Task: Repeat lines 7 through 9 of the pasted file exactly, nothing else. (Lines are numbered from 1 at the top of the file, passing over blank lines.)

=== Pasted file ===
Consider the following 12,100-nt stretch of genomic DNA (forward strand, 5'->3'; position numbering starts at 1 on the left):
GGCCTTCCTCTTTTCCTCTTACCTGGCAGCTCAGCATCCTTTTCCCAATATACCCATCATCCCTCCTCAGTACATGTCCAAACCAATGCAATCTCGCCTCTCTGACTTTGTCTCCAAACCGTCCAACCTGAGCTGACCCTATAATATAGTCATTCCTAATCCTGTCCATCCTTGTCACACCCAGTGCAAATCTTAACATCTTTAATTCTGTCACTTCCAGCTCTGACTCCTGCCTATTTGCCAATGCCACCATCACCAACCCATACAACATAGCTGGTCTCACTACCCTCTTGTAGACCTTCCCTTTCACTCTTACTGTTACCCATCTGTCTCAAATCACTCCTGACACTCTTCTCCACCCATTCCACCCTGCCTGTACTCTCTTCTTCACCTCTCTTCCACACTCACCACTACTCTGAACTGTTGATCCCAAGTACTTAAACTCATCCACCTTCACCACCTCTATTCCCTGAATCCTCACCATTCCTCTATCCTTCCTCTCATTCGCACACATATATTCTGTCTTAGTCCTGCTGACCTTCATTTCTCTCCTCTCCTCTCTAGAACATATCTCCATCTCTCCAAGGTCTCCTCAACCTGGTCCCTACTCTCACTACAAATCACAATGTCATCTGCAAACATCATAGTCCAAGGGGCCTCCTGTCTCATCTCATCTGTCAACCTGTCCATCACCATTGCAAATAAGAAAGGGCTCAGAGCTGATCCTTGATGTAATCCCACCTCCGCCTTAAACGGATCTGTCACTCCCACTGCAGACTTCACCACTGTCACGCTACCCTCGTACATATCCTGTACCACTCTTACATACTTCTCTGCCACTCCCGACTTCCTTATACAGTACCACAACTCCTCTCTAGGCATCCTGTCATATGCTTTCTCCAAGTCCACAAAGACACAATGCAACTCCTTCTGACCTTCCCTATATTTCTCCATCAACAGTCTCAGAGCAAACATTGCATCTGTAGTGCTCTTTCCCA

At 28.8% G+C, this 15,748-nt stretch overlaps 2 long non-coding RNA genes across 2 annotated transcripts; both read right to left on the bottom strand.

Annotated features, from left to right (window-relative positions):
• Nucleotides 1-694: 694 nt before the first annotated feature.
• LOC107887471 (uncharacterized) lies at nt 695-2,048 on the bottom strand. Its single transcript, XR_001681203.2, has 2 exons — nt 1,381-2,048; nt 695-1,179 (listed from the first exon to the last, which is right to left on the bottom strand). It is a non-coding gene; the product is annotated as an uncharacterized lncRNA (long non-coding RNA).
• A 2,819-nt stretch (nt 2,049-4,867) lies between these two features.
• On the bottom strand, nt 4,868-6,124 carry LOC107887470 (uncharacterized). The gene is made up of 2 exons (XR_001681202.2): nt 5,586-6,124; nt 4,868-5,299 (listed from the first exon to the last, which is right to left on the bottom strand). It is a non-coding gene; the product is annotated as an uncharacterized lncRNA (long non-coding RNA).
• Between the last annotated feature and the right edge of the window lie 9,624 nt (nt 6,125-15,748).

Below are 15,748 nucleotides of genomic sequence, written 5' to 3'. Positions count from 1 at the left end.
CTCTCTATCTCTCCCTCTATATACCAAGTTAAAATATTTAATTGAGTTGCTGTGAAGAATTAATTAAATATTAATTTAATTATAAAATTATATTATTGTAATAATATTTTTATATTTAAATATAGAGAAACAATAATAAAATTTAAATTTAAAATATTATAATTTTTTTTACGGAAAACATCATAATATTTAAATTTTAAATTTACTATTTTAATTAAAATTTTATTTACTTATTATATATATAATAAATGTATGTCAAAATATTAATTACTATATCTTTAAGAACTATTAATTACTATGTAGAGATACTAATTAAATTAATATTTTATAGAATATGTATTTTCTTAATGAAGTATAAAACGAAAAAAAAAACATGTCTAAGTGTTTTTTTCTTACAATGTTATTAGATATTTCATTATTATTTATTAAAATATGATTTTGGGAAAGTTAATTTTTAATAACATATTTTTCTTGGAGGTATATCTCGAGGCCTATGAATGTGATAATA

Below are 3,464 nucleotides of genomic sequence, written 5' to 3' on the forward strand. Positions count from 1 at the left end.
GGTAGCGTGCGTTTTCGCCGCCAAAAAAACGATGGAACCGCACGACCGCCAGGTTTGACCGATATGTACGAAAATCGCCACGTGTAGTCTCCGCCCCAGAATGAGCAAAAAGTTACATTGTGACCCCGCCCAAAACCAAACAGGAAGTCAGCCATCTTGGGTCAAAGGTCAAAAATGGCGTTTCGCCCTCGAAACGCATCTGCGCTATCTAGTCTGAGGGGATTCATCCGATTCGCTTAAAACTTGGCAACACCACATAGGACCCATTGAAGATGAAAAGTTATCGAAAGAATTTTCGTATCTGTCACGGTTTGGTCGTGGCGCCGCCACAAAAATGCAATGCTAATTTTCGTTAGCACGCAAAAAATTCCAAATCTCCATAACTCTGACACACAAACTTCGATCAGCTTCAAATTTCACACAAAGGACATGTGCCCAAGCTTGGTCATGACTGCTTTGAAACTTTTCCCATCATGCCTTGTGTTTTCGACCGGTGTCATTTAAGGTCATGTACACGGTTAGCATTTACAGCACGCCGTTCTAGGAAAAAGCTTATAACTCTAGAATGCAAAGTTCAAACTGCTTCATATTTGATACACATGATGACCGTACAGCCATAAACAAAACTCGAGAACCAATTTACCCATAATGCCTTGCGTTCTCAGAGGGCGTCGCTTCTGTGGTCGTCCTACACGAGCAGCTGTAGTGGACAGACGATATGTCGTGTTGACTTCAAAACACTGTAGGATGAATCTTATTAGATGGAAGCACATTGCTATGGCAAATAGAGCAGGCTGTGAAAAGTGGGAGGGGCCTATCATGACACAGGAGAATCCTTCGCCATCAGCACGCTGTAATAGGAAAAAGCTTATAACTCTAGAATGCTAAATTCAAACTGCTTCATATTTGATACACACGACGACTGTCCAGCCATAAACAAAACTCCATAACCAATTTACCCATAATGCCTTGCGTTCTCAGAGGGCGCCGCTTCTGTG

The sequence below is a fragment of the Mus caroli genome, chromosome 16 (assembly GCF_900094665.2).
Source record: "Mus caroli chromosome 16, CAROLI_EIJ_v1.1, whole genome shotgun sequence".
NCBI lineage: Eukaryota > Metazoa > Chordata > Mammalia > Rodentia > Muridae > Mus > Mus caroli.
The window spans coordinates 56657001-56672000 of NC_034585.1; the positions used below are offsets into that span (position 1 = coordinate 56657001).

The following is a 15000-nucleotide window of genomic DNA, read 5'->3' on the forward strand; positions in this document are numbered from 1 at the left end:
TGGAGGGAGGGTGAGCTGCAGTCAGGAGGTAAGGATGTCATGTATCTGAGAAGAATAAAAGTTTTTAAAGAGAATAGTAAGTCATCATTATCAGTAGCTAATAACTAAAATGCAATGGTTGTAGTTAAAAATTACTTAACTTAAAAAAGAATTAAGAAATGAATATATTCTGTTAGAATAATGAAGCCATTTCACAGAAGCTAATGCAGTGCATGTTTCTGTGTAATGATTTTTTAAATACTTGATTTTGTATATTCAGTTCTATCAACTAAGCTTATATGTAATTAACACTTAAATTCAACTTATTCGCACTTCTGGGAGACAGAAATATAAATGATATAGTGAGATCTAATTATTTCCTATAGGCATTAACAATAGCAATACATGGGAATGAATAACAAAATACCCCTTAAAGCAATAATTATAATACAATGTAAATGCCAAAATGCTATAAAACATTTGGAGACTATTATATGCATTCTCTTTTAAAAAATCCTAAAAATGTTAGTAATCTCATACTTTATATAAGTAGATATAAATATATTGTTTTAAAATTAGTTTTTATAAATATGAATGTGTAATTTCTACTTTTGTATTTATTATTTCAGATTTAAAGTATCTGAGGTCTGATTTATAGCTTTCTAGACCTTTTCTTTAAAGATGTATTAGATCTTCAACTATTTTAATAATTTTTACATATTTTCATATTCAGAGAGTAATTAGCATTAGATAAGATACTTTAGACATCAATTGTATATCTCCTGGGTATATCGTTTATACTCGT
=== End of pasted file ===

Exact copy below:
• A 2,819-nt stretch (nt 2,049-4,867) lies between these two features.
• On the bottom strand, nt 4,868-6,124 carry LOC107887470 (uncharacterized). The gene is made up of 2 exons (XR_001681202.2): nt 5,586-6,124; nt 4,868-5,299 (listed from the first exon to the last, which is right to left on the bottom strand). It is a non-coding gene; the product is annotated as an uncharacterized lncRNA (long non-coding RNA).
• Between the last annotated feature and the right edge of the window lie 9,624 nt (nt 6,125-15,748).